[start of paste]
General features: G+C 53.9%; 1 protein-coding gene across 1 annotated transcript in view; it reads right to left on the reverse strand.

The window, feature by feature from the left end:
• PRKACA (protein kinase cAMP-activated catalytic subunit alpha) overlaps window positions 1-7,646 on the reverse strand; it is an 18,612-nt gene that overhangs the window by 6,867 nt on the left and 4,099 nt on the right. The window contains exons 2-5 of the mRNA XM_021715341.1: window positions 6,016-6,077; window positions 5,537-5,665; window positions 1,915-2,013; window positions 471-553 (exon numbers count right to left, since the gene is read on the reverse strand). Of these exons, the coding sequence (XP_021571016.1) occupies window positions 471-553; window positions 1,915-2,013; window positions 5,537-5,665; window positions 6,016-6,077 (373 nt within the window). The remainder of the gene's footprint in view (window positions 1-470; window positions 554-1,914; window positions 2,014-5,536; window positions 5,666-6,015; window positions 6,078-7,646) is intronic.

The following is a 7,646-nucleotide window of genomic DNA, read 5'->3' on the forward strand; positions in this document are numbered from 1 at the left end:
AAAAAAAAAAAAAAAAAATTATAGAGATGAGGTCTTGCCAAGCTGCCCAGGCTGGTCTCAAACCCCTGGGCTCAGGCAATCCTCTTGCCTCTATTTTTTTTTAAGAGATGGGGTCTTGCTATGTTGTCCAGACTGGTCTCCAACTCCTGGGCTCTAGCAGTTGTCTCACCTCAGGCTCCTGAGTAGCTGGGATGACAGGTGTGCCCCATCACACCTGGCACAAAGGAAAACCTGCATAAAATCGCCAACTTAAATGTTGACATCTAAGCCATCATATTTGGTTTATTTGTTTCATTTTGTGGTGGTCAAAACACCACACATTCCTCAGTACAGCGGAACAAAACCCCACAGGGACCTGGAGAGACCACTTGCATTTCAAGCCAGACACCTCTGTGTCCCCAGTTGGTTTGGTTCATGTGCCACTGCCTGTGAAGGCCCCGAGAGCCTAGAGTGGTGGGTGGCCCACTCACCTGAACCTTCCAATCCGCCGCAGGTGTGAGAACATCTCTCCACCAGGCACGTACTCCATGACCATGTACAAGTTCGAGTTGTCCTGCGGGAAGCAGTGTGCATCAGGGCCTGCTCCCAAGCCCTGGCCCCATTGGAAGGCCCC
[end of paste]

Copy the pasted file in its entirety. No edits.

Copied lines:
General features: G+C 53.9%; 1 protein-coding gene across 1 annotated transcript in view; it reads right to left on the reverse strand.

The window, feature by feature from the left end:
• PRKACA (protein kinase cAMP-activated catalytic subunit alpha) overlaps window positions 1-7,646 on the reverse strand; it is an 18,612-nt gene that overhangs the window by 6,867 nt on the left and 4,099 nt on the right. The window contains exons 2-5 of the mRNA XM_021715341.1: window positions 6,016-6,077; window positions 5,537-5,665; window positions 1,915-2,013; window positions 471-553 (exon numbers count right to left, since the gene is read on the reverse strand). Of these exons, the coding sequence (XP_021571016.1) occupies window positions 471-553; window positions 1,915-2,013; window positions 5,537-5,665; window positions 6,016-6,077 (373 nt within the window). The remainder of the gene's footprint in view (window positions 1-470; window positions 554-1,914; window positions 2,014-5,536; window positions 5,666-6,015; window positions 6,078-7,646) is intronic.

The following is a 7,646-nucleotide window of genomic DNA, read 5'->3' on the forward strand; positions in this document are numbered from 1 at the left end:
AAAAAAAAAAAAAAAAAATTATAGAGATGAGGTCTTGCCAAGCTGCCCAGGCTGGTCTCAAACCCCTGGGCTCAGGCAATCCTCTTGCCTCTATTTTTTTTTAAGAGATGGGGTCTTGCTATGTTGTCCAGACTGGTCTCCAACTCCTGGGCTCTAGCAGTTGTCTCACCTCAGGCTCCTGAGTAGCTGGGATGACAGGTGTGCCCCATCACACCTGGCACAAAGGAAAACCTGCATAAAATCGCCAACTTAAATGTTGACATCTAAGCCATCATATTTGGTTTATTTGTTTCATTTTGTGGTGGTCAAAACACCACACATTCCTCAGTACAGCGGAACAAAACCCCACAGGGACCTGGAGAGACCACTTGCATTTCAAGCCAGACACCTCTGTGTCCCCAGTTGGTTTGGTTCATGTGCCACTGCCTGTGAAGGCCCCGAGAGCCTAGAGTGGTGGGTGGCCCACTCACCTGAACCTTCCAATCCGCCGCAGGTGTGAGAACATCTCTCCACCAGGCACGTACTCCATGACCATGTACAAGTTCGAGTTGTCCTGCGGGAAGCAGTGTGCATCAGGGCCTGCTCCCAAGCCCTGGCCCCATTGGAAGGCCCC